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Parking Mad

Racing out the door at 7:35 this morning to get my 11-year-old to school, I see something pink fluttering on my windshield.

“Don’t tell me that’s a ticket,” I growl, teeth clenched. “If that parking lady has given me another ticket...There’s no way.”

Page Evans
Page Evans

I get out my iPhone to snap a few shots, proving I am in front of the sign, not behind it. I’m legally parked--in front of my house, no less. My daughter, hunched over with a 50-pound backpack, motions for me to unlock the door, but I’m clicking away, trying to show all angles of the sign in relation to my car.

“Mommy, please. We’re going to be late.”

I harrumph and get in the car. “I can’t believe this has happened again! Grrrrr. I was parked in front of the sign. Can you believe it!”

Yesterday afternoon when I parked my car on P Street, I made sure to be at least a few inches in front of the EMERGENCY NO PARKING sign. The sign has been there for months, the result of a construction job on the block. Basically there’s a space between two signs where you can’t park between 7am and 7pm. While that’s been inconvenient for neighbors, I don’t begrudge the construction. People need to park somewhere when working on a renovation. And the workers are nice. The few times I have been in their space, they’ve politely knocked on my door and I’ve moved my car immediately.

Last month the same parking enforcer gave me a ticket in the same place. That time my car jutted past the sign by about four inches. I’d meant to contest the $50 ticket, but before I knew it, it had doubled. Now I owe $100. I’m planning on paying that. But then today happened.


“Mommy, calm down. You’re not doing any good talking about it. Can you put on 99.5?”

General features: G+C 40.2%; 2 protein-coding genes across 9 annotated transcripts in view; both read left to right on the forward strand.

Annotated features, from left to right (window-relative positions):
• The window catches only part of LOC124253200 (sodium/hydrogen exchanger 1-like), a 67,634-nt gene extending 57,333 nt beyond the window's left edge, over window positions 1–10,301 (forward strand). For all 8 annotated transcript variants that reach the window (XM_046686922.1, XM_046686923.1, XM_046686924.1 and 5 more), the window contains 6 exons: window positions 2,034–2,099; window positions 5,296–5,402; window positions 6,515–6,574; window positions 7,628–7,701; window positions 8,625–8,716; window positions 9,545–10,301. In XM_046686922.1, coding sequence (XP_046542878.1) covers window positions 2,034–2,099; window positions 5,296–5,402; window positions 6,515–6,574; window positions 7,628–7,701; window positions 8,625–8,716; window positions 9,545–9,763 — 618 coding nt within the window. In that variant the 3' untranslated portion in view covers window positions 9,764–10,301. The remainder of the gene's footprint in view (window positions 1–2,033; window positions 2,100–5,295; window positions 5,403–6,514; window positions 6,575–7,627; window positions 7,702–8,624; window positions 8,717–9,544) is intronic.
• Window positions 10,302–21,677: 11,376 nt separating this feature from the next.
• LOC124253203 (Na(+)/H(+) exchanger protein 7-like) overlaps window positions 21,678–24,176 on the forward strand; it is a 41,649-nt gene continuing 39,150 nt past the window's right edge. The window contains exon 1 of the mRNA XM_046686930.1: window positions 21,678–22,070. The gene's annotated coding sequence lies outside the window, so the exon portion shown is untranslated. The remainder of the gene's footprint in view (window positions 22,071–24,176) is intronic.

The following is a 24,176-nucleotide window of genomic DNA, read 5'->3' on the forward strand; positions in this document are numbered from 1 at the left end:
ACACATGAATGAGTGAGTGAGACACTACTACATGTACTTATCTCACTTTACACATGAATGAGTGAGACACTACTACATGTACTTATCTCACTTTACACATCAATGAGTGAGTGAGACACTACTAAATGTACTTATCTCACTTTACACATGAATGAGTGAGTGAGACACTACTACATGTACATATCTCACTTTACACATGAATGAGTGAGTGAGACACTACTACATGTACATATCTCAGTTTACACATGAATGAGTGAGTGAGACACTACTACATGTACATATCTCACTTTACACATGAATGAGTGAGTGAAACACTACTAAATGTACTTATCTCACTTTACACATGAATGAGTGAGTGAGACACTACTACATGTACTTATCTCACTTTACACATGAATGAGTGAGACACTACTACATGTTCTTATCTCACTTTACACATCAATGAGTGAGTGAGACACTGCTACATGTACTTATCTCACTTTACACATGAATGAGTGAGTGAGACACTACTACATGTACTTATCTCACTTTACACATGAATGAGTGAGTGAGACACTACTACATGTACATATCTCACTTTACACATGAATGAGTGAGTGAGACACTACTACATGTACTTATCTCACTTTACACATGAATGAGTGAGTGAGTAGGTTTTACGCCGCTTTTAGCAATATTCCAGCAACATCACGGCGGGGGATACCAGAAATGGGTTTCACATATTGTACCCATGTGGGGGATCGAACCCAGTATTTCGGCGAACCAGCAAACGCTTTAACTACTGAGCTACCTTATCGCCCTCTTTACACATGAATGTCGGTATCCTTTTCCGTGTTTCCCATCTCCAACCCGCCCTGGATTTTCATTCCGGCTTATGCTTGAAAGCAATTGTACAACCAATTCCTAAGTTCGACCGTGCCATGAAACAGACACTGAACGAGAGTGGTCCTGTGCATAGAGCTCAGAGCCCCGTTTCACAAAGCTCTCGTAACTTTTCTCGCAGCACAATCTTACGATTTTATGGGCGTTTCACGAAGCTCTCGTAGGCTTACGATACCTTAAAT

I clear my throat, “Please?”

She lets out a sigh, like she’s dealing with someone who’s just escaped from a rubber room. And let me tell you, I wouldn’t mind being in one right about now.

Please could you turn on 99.5, Mommy.”

Sometimes tickets are the price we pay for living here. And I’m no rose when it comes to parking. I’ve racked up my fair share of fairly issued tickets. I also know these government workers are doing their jobs. But couldn’t there be a little more common sense or just plain empathy involved in the process? Seriously, two inches over a line? What about the price we pay when we’ve been unfairly ticketed? Just before Christmas, the same officer (whose name is at the bottom of the citation) ticketed me for not having my Zone 2 sticker adhered to the windshield. I had not scraped off the previous sticker, and adding a new one would have been in my line of vision. Still, the sticker was clearly visible, resting peacefully on my dash board. I tried telling the enforcer that when I saw her pulled over in the the tell-tale white compact DC Parking vehicle.

“Excuse me, are you Officer G_____?” I asked with all the politeness I could muster.


“Well, you just gave me a ticket for not having my parking sticker attached to the windshield.”

She nods as I babble on. “I’m trying to get to a gas station where they have one of those scraper-thingies, but in the meantime, could you please not ticket me? I live right here and I’m legal. I promise.”

A few days later, I got another ticket for the same offense. And in the comment section, she’d typed, “Vehicle unoccupied.” Vehicle not occupied? Of course I wasn’t in the vehicle. I don’t live in my car. That’s what I wrote in a letter sent on December 26, 2011 to the Department of Adjudication when I contested the tickets. I just checked online and see that two $50 tickets have not been dismissed. Which brings me to a grand total of $250 owed to the DC Government. I would contest again, but am now afraid I’ll get booted in the meantime.

Perhaps I’m paranoid, but it seems this particular enforcer is out to get me.

What are the rates for a rubber room these days? I’m sure they are less than all the money I’m forking over to the DC Department of Treasury.